"Stick through what?" I said.
He said didn't I remember that Iron Arrow, "the highest honor achieved by men at the university," had been forced off campus because of our "discrimination" against women? I told him I had nothing against women, at least not that I knew of. I said as far as I was concerned there were some I had seen at the alumni dance the night before who would look very good in a Seminole Indian jacket.
"I missed the dance," he said. But did I realize, he went on, that while I was dancing, the Miami undergraduates having their formal on Miami Beach had done $10,000 in damage to the Konover Hotel's men's room? I told him that at least they showed some spirit. He said it was no laughing matter. I said I'd see him around.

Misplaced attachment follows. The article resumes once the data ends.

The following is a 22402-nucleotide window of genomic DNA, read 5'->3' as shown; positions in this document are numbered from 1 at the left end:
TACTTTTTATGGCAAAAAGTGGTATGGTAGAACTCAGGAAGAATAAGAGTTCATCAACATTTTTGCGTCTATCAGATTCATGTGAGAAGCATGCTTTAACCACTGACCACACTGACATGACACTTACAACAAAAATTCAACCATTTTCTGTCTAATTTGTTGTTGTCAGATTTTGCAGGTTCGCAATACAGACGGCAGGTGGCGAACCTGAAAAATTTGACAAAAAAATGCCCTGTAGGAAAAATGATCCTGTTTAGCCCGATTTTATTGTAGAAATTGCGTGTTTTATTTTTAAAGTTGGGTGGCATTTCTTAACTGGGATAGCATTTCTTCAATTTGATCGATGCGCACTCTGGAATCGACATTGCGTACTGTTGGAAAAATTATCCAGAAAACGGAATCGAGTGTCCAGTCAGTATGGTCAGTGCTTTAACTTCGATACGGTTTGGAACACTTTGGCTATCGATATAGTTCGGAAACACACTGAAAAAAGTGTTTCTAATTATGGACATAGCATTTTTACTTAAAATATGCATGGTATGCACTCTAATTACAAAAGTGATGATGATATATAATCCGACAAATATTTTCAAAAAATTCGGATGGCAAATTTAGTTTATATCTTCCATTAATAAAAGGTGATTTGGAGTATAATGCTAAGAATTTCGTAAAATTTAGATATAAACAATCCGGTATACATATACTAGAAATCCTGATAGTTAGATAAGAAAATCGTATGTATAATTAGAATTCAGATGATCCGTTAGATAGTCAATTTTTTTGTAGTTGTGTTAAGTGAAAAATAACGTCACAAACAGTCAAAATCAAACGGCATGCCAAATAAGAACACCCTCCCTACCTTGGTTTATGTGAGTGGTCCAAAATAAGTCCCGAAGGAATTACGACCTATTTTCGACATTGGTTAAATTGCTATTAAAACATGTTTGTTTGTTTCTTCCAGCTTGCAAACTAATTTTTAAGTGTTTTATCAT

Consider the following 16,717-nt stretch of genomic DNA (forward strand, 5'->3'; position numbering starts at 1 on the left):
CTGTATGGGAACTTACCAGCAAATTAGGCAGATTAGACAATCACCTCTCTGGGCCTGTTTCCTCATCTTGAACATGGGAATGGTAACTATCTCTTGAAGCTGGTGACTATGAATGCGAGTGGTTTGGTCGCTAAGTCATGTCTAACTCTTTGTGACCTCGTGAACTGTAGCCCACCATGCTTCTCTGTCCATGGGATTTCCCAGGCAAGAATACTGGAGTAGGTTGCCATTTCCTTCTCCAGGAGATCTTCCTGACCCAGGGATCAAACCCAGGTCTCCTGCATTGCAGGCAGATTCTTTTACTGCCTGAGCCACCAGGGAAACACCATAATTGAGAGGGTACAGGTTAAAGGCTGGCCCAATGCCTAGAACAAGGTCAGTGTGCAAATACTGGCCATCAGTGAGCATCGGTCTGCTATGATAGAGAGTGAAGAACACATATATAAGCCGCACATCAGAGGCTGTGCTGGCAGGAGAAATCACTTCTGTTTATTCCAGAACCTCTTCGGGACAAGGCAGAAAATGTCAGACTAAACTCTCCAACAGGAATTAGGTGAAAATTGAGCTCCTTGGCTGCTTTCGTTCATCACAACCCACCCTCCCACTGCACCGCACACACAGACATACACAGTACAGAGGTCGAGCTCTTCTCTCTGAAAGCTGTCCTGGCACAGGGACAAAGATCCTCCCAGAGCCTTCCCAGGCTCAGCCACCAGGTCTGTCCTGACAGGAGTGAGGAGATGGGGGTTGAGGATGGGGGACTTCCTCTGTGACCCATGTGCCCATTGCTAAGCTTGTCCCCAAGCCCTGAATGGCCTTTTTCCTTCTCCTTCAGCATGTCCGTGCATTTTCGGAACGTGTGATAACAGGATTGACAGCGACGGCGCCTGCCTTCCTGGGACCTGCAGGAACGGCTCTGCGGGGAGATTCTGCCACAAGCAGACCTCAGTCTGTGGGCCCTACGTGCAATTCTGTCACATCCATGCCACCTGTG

It was months later before I sat down to put my thoughts together. I counted on time to be a leavening factor. In the interval, Lou Saban quit (with four years on his contract) and moved on to West Point, an ironic twist. I had no sense of loss. Nevertheless, when it was announced that Miami had hired Howard Schnellenberger to take his place, I was relieved. Schnellenberger learned under Bear Bryant, and Bryant never left a job he did not first succeed at.
But in recollecting my experience, I was shocked to discover that I couldn't remember the name of the team Miami had played that Homecoming night. I actually had to look it up in my notes.
The more I thought about it, the more significance I found in this oversight. When Miami's 1979 schedule came out I checked for the Homecoming date, and made a note on my calendar.